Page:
Watched as an adult, it is undoubtedly the sense of place which is most vividly communicated and the watch-house itself is probably the most powerful presence in the serial; an abandoned, cobwebbed building full of strange and forgotten artifacts—it evokes a potent melancholy which is emphasised by the mournful incidental music. The conclusion ties things up rather neatly so as to provide the closure that will prevent years of nightmares; thus, the serial does not haunt us in the way we might like. However, it was not made for adults, and the fact that a number of images lingered with me over so many years is a mark of its success as children’s supernatural drama. There is always need for such entry-level supernatural drama; and whilst it may not hold up as well as Moondial for an adult audience, there remains much to enjoy for those attuned to the genius loci.

Produced by BBC1 : originally transmitted 7th – 21st December 1988

 
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Posted by on March 6, 2014 in 1980s, BBC Television, Children's TV

 

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Hammer House of Horror: Guardian of the Abyss (1980)

It was a coincidence that I watched Guardian of the Abyss so hot on the heels of Warlock; my viewing schedule just happened to fall that way. Nonetheless it was a serendipitous, even synchronistic juxtaposition and while their use of occultism is fascinating to ponder individually, studying them in tandem is more instructive still. Both episodes use the language and motifs of the Western Mystery Tradition faithfully—neither reduces its practice or study to mere devil-worship—but there the similarity ends. The relative moral complexity of Cosmo Gallion’s circle in Warlock is entirely lacking in the Order of Choronzon: where Gallion was seeking knowledge and enlightenment; in Guardian of the Abyss, Charles Randolph is motivated entirely by pride and a base lust for power.

Indeed, Charles Randolph is essentially an analogue of Mocata, from Hammer’s 1968 cinematic adaptation of Dennis Wheatley’s novel—The Devil Rides Out; and the narrative of Guardian of the Abyss is reminiscent of that classic film in several respects.These correspondences are only highlighted by the presence of Rosalyn Landor, whose first screen role had been in The Devil Rides Out when she was only ten years old. Fortunately her participation in Guardian of the Abyss was not a mere sop to cinema history and here she is the perfect choice for her aloof and otherworldly character. John Carson is similarly well cast—but as a veteran of Hammer villainy, that is unsurprising: he brings to Charles Randolph all the diabolical menace he exuded playing Squire Hamilton in Plague of the Zombies.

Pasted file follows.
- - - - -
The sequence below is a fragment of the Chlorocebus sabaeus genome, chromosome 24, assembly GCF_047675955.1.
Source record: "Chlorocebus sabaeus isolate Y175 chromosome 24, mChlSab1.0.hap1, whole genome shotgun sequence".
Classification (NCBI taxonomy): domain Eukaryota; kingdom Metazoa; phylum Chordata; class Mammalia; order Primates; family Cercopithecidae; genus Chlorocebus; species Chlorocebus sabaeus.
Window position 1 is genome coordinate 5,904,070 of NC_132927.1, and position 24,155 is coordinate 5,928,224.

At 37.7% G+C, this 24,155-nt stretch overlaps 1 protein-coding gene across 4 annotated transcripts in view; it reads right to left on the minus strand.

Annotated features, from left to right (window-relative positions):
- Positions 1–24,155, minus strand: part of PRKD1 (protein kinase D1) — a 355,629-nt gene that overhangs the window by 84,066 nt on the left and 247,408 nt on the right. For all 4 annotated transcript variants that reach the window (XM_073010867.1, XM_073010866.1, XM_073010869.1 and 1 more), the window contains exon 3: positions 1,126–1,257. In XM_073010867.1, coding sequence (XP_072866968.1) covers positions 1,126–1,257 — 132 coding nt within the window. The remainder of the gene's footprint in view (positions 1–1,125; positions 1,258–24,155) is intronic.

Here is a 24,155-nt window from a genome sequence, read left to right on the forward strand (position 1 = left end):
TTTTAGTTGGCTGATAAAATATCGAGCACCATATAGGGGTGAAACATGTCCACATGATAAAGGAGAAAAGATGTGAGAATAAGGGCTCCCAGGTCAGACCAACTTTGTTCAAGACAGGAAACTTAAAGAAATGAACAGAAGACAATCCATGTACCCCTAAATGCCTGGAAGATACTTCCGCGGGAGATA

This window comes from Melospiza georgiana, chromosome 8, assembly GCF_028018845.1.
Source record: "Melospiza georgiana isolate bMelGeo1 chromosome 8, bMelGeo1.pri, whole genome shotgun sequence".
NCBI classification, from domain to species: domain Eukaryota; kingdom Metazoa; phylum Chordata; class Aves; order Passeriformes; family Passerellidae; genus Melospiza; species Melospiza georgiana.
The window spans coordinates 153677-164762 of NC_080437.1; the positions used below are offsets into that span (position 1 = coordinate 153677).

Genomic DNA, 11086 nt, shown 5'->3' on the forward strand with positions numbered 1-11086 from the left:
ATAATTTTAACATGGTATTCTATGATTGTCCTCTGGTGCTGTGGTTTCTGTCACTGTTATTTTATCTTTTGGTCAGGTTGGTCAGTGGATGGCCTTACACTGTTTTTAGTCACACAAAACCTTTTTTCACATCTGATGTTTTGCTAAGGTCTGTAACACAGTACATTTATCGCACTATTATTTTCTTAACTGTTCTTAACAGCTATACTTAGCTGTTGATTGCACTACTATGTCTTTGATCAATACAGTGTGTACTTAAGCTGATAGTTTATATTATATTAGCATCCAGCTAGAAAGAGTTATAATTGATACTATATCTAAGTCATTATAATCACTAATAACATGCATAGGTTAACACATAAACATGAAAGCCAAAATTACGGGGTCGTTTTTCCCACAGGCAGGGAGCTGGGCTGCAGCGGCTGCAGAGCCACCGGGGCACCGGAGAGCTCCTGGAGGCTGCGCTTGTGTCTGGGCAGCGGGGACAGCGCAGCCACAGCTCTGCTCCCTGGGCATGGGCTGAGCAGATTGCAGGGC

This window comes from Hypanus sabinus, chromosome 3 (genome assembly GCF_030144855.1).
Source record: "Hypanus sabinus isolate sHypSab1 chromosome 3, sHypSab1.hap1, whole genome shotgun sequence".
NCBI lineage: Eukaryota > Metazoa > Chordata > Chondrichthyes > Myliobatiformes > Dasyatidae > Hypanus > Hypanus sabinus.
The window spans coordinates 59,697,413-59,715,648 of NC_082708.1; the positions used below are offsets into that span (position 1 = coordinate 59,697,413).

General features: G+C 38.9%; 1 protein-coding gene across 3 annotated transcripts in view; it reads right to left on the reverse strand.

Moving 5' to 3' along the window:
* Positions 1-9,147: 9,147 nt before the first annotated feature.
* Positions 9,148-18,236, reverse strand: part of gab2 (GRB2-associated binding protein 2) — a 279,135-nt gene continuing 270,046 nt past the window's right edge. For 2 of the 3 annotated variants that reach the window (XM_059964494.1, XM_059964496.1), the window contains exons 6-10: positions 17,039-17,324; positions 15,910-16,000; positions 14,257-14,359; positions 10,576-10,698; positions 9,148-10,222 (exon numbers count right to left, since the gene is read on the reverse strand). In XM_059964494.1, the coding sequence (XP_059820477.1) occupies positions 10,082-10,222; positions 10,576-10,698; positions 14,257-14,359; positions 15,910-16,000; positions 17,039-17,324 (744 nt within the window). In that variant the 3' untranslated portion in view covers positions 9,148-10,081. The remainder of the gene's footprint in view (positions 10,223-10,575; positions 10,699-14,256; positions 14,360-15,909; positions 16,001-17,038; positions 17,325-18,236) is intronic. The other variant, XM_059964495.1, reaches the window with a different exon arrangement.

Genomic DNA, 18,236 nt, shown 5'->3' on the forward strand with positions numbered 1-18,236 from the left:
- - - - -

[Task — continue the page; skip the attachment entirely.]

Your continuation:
Guardian of the Abyss was scripted by David Fisher, who was responsible for a similarly occult-themed 1978 episode of Doctor Who—The Stones of Blood. Both these stories suggest he was fully conversant with occult mythology and Guardians of the Abyss is full of references that suggest he was aiming for a certain verisimilitude. Aleister Crowley’s attempts to invoke Choronzon are referenced; as are Doctor Dee’s experiments with Edward Kelly—his shewstone and his receipt of the Enochian language. Inevitably there is a glut of more clichéd imagery, including mesmerism, poppets and blood-sacrifice: this is a Hammer production after all! It’s curious to think that audiences in 1980 were expected to be fully conversant with such material—a legacy of the counter-culture’s diffusion into mainstream media.

Certainly the nods to The Devil Rides Out are intentional; there is even a plot device lifted straight from The Wicker Man and it shares that film’s downbeat ending. Indeed, although Guardian of the Abyss may exemplify the “demonisation” of occult traditions in popular media (no pun intended), you cannot say it isn’t appropriately spooky. The Order of Choronzon are a thoroughly sinister bunch and—despite some dodgy prosthetics—the climax is genuinely chilling. Indeed, it is probably far more unnerving than the conclusion of The Devil Rides Out. At the end of the day, that is exactly what you want from an episode of a horror anthology series—even if it means smearing Thelemites in the process. Besides: isn’t the frisson of transgression exactly what draws many people to the Left Hand Path in the first place?

Produced by Hammer Films in association with ITC Entertainment : originally transmitted on 15th November 1980